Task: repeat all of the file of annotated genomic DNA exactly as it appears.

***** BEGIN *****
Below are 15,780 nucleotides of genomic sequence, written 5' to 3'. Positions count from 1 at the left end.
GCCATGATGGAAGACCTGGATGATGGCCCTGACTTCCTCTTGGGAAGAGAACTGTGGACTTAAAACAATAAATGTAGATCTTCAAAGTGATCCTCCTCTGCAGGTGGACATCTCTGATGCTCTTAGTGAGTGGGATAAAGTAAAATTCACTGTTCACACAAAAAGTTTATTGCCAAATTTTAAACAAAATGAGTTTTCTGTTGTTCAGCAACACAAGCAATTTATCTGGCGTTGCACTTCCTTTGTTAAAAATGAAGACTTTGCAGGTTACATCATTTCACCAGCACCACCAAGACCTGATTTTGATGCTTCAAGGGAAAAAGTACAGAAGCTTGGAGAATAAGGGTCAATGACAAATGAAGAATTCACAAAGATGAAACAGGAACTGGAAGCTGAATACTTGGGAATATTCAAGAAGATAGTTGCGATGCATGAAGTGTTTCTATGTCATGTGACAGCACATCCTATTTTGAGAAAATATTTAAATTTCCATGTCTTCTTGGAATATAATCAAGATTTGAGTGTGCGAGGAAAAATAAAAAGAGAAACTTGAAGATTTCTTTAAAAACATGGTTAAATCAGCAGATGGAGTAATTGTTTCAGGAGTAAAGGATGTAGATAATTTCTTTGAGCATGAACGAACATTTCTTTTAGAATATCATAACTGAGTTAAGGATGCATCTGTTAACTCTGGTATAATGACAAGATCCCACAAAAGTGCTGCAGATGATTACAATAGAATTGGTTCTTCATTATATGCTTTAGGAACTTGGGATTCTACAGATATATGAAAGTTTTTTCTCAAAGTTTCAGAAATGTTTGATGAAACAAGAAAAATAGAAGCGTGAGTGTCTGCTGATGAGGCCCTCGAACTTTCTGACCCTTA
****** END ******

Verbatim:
Below are 15,780 nucleotides of genomic sequence, written 5' to 3'. Positions count from 1 at the left end.
GCCATGATGGAAGACCTGGATGATGGCCCTGACTTCCTCTTGGGAAGAGAACTGTGGACTTAAAACAATAAATGTAGATCTTCAAAGTGATCCTCCTCTGCAGGTGGACATCTCTGATGCTCTTAGTGAGTGGGATAAAGTAAAATTCACTGTTCACACAAAAAGTTTATTGCCAAATTTTAAACAAAATGAGTTTTCTGTTGTTCAGCAACACAAGCAATTTATCTGGCGTTGCACTTCCTTTGTTAAAAATGAAGACTTTGCAGGTTACATCATTTCACCAGCACCACCAAGACCTGATTTTGATGCTTCAAGGGAAAAAGTACAGAAGCTTGGAGAATAAGGGTCAATGACAAATGAAGAATTCACAAAGATGAAACAGGAACTGGAAGCTGAATACTTGGGAATATTCAAGAAGATAGTTGCGATGCATGAAGTGTTTCTATGTCATGTGACAGCACATCCTATTTTGAGAAAATATTTAAATTTCCATGTCTTCTTGGAATATAATCAAGATTTGAGTGTGCGAGGAAAAATAAAAAGAGAAACTTGAAGATTTCTTTAAAAACATGGTTAAATCAGCAGATGGAGTAATTGTTTCAGGAGTAAAGGATGTAGATAATTTCTTTGAGCATGAACGAACATTTCTTTTAGAATATCATAACTGAGTTAAGGATGCATCTGTTAACTCTGGTATAATGACAAGATCCCACAAAAGTGCTGCAGATGATTACAATAGAATTGGTTCTTCATTATATGCTTTAGGAACTTGGGATTCTACAGATATATGAAAGTTTTTTCTCAAAGTTTCAGAAATGTTTGATGAAACAAGAAAAATAGAAGCGTGAGTGTCTGCTGATGAGGCCCTCGAACTTTCTGACCCTTA